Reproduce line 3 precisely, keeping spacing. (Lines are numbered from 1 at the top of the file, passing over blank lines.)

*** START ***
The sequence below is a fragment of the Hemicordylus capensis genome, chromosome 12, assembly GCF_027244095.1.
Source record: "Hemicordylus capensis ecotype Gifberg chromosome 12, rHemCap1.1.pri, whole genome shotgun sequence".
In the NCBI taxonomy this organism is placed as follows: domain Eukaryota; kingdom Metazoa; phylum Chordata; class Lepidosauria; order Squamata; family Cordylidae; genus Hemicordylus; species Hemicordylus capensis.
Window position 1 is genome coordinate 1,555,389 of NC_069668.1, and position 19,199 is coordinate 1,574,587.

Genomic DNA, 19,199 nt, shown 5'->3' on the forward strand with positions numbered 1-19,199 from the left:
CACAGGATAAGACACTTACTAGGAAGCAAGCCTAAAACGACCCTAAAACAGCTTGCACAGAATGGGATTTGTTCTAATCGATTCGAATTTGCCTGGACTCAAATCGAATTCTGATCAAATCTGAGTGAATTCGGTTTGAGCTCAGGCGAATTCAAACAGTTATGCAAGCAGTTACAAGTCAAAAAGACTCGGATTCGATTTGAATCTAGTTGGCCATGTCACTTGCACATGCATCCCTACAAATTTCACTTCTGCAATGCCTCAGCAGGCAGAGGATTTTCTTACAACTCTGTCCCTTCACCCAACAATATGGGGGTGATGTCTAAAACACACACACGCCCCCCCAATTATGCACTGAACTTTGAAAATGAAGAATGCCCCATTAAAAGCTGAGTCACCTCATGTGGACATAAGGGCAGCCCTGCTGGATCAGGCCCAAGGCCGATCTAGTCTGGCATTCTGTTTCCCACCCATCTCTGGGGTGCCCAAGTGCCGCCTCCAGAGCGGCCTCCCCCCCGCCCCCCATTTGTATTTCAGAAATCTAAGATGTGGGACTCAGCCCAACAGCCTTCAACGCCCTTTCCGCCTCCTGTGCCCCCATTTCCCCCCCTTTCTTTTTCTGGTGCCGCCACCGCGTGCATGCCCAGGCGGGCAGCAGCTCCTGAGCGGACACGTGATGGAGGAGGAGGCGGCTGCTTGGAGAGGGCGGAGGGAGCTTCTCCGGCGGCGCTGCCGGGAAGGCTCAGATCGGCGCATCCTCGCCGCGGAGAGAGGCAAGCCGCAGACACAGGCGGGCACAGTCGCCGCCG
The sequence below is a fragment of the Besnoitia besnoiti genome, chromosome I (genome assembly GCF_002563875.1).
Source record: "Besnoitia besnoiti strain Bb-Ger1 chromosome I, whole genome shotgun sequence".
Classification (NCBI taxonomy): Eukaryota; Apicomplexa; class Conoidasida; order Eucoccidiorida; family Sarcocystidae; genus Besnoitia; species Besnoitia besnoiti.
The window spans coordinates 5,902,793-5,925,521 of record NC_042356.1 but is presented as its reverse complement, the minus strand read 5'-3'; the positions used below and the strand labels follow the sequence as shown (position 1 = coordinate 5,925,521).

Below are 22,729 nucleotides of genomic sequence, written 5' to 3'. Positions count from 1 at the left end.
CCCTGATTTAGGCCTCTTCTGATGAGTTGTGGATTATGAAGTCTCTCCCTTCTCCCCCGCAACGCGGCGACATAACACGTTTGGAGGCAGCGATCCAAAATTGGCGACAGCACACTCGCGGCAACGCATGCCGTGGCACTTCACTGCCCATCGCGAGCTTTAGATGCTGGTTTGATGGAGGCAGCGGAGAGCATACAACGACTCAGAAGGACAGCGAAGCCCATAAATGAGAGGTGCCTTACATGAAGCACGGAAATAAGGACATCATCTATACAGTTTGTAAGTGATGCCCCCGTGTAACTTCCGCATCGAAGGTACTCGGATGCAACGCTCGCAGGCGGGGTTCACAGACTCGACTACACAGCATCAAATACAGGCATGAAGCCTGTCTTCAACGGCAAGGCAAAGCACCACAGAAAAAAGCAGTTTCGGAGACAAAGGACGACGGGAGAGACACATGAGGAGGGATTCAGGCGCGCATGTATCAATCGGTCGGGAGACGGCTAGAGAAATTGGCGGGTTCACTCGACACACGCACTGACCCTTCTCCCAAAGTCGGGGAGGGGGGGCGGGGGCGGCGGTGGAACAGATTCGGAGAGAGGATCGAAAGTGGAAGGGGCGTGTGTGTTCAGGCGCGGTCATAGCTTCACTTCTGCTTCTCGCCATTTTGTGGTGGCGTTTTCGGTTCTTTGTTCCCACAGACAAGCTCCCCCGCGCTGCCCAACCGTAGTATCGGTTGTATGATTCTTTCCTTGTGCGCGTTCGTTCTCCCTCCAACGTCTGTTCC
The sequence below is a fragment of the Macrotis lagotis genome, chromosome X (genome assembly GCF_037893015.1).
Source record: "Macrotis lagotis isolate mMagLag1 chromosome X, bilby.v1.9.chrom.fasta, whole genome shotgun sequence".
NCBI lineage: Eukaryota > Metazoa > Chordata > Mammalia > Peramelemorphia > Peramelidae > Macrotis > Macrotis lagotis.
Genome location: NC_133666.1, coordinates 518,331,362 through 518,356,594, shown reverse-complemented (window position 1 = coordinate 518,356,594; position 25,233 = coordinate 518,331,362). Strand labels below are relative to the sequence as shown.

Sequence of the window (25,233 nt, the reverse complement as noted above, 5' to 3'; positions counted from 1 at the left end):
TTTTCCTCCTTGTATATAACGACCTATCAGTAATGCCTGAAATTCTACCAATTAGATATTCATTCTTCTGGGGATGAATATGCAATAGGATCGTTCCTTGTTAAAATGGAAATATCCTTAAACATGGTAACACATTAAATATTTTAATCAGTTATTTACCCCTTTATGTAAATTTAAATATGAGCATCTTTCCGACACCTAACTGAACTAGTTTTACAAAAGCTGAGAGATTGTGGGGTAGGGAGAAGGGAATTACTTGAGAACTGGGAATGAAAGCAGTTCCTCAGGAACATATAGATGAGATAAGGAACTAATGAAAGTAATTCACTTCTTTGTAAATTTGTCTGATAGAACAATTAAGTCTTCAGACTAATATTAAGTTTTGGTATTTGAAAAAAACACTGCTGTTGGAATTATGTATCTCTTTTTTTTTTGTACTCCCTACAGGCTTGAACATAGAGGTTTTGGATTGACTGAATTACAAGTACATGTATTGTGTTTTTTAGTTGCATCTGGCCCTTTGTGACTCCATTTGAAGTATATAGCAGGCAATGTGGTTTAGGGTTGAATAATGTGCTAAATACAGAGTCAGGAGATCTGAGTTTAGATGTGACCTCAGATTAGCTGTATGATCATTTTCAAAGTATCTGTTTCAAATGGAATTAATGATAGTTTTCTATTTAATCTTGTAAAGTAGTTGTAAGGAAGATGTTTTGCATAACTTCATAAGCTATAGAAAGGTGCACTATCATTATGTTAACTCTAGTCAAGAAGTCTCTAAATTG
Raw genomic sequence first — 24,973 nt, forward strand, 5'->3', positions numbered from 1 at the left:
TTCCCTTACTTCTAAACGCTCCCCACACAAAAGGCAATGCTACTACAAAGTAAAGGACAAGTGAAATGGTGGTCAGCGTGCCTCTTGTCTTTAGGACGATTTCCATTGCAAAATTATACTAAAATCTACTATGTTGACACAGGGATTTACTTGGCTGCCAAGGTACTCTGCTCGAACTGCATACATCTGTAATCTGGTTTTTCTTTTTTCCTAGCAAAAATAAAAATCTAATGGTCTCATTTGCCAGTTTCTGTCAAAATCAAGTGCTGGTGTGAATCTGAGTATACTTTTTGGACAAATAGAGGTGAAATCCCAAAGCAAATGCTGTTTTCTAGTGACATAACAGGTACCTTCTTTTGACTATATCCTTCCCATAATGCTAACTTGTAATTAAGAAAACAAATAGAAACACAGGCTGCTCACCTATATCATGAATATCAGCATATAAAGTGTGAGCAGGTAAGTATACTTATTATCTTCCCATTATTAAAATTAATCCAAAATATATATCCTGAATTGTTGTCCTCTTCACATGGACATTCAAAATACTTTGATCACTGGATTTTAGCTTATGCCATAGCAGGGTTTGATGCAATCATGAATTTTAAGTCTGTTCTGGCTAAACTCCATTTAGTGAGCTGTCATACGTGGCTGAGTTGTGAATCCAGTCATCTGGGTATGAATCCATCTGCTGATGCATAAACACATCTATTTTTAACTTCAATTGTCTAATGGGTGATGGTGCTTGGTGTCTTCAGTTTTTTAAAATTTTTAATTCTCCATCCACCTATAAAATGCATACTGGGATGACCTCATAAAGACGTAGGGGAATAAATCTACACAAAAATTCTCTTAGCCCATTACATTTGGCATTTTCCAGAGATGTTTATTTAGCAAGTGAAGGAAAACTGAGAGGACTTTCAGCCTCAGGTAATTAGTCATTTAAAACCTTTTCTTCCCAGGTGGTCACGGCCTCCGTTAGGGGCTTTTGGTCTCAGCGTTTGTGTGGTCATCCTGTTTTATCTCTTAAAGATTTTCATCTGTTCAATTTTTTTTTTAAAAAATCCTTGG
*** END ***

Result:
In the NCBI taxonomy this organism is placed as follows: domain Eukaryota; kingdom Metazoa; phylum Chordata; class Lepidosauria; order Squamata; family Cordylidae; genus Hemicordylus; species Hemicordylus capensis.